Hepatitis C virus (HCV) infection remains one of the most common etiologies of liver disease worldwide. A number of epidemiological papers have addressed the global prevalence of Hepatitis C. Lanini et al[1] reported that 100 million people globally have serological evidence of current or past HCV infection causing 700000 deaths annually while others suggest that the actual occurrence is double[2]. HCV remains the most common indication for liver transplantation in the United States[3]. Chronic infection with HCV can lead to liver inflammation, liver fibrosis, cirrhosis, and hepatocellular carcinoma.

Liver fibrosis is a result of excessive accumulation of extracellular matrix proteins, as part of the wound healing response to chronic injury and chronic inflammation[4]. Various factors have been associated with progression of fibrosis including duration of infection, age, male sex, diabetes, alcohol consumption and human immunodeficiency virus (HIV) co-infection[5].

Vitamin D is a hormone that has numerous biological properties that influence host physiology by regulating epigenetic regulation of more than 2000 genes throughout the body. Vitamin D is best known for its role in maintaining bone mineralization but has diverse and profound influences which can determine disease development and outcome. Although referred to as a vitamin, this steroid hormone is synthesized in the body by a series of hydroxylation reactions that occur in skin (7-hydroxylation), the liver (25-hydroxylation) and the kidney (1-hydroxylation)[6] (Figure 1). Reduction of the enzymatic conversion of 7-dehydrocholesterol to 1.25 hydroxy vitamin D at any of the three conversion steps can result in suboptimal vitamin D status[7].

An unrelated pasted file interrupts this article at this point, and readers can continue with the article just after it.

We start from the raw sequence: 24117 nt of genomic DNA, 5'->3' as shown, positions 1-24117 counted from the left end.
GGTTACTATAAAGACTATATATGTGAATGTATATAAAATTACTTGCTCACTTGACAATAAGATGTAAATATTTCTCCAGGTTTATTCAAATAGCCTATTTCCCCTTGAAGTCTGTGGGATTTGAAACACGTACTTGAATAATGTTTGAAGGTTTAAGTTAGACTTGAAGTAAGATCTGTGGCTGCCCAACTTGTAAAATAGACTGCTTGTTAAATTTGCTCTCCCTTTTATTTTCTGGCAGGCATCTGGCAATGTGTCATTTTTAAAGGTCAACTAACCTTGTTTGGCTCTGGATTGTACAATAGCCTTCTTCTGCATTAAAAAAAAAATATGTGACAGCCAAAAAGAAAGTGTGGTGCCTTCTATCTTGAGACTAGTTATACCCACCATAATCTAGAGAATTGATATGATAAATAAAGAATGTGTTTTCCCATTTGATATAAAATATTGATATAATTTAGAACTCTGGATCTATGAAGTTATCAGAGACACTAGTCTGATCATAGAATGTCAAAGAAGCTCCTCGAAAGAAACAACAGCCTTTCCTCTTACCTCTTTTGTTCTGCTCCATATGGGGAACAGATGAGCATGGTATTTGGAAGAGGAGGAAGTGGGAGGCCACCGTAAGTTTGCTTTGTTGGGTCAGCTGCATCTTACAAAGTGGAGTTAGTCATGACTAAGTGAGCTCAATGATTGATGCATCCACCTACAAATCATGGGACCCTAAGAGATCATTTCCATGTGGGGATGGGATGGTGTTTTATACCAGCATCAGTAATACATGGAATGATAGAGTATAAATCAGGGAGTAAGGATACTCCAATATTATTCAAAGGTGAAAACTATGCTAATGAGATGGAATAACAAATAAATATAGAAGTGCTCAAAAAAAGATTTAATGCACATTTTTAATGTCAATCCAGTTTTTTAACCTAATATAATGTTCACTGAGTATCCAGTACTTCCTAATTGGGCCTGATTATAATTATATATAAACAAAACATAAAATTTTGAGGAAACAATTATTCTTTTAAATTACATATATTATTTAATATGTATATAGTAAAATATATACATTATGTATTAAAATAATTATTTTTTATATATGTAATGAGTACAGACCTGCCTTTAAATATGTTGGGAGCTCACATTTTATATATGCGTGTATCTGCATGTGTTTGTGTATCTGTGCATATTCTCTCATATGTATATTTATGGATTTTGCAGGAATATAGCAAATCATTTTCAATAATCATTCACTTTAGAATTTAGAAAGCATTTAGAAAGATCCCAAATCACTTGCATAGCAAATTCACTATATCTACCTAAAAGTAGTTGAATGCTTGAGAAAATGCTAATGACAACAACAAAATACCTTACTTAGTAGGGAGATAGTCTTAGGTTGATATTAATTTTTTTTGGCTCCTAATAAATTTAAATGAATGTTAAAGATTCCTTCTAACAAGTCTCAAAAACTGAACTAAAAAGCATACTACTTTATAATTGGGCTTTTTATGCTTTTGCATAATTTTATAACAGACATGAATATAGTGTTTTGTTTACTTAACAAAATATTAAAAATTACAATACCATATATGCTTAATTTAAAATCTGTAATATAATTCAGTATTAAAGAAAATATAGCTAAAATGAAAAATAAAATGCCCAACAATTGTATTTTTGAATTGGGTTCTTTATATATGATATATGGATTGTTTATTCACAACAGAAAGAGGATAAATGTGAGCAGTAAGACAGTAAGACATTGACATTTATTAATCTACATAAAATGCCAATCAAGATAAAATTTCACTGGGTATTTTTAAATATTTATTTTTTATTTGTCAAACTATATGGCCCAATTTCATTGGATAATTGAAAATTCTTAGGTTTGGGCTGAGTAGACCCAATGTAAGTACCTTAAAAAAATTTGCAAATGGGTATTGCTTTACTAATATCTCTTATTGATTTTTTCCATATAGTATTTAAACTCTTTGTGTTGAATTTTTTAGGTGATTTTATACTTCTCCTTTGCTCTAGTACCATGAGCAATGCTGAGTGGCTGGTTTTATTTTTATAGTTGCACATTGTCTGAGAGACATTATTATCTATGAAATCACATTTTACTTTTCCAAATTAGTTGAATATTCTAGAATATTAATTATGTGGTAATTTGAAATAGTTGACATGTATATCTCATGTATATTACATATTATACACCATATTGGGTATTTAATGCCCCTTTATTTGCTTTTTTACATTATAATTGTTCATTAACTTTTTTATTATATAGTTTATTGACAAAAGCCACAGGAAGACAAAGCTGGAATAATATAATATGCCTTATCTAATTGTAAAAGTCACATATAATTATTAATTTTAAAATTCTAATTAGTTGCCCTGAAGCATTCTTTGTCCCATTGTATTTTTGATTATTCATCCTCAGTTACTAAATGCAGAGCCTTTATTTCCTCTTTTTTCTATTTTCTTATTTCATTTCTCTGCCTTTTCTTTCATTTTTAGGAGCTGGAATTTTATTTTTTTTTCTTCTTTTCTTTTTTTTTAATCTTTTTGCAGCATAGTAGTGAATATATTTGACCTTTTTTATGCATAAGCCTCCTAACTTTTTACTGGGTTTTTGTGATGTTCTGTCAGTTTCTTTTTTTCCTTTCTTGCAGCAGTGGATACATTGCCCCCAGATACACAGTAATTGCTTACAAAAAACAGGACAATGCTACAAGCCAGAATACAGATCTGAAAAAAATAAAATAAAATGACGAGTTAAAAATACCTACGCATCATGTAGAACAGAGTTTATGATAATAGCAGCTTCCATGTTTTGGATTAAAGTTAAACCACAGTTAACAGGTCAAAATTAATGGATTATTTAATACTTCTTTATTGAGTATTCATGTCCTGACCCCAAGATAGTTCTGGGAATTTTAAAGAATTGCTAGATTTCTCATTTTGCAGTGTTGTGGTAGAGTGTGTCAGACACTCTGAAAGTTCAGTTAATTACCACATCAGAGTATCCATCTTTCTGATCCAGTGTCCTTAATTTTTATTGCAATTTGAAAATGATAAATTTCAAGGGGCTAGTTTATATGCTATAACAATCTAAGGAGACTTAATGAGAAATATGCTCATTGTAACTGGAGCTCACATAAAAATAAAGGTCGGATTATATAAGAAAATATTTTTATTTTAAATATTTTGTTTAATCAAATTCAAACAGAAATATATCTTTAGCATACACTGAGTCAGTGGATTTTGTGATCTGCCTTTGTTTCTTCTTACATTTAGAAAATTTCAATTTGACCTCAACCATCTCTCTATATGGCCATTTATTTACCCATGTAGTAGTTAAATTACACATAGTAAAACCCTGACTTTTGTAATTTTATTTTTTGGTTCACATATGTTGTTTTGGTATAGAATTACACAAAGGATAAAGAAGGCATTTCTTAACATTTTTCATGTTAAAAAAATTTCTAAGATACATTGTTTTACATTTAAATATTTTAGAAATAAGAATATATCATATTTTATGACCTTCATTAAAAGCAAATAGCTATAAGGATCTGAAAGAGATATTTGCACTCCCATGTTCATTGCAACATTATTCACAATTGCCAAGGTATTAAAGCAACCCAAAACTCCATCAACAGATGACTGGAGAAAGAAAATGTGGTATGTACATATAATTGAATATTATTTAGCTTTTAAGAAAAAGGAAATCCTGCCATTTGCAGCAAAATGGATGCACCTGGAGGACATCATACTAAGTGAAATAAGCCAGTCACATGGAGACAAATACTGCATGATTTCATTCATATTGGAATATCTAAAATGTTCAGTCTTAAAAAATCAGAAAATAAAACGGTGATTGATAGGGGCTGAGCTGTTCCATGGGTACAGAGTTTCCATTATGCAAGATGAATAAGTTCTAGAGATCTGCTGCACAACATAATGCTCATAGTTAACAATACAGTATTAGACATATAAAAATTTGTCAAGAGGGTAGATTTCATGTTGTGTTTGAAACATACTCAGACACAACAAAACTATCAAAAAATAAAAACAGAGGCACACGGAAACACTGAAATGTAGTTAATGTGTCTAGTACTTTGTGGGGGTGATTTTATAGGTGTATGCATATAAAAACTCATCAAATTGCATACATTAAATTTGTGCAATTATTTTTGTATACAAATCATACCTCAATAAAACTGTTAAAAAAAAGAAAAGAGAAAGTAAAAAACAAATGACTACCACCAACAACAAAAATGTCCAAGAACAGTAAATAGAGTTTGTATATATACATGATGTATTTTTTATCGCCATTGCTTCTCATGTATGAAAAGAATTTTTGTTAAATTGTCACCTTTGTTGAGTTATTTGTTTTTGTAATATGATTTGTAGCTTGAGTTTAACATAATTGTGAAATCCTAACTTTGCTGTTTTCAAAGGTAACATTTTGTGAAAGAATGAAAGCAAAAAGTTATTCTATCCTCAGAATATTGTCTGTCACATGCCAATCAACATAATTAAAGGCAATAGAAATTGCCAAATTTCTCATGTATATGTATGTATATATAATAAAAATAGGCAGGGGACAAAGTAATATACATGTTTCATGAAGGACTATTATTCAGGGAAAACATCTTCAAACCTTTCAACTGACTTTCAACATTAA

Vitamin D has a number of influences on innate and adaptive immunity which are pertinent to study in conditions that are driven by chronic inflammation and maladaptive tissue injury[8,9]. Given the ubiquitous distribution of vitamin D receptors in virtually every cell in the body-suboptimal vitamin D status has been studied for its relationship to numerous diseases[10].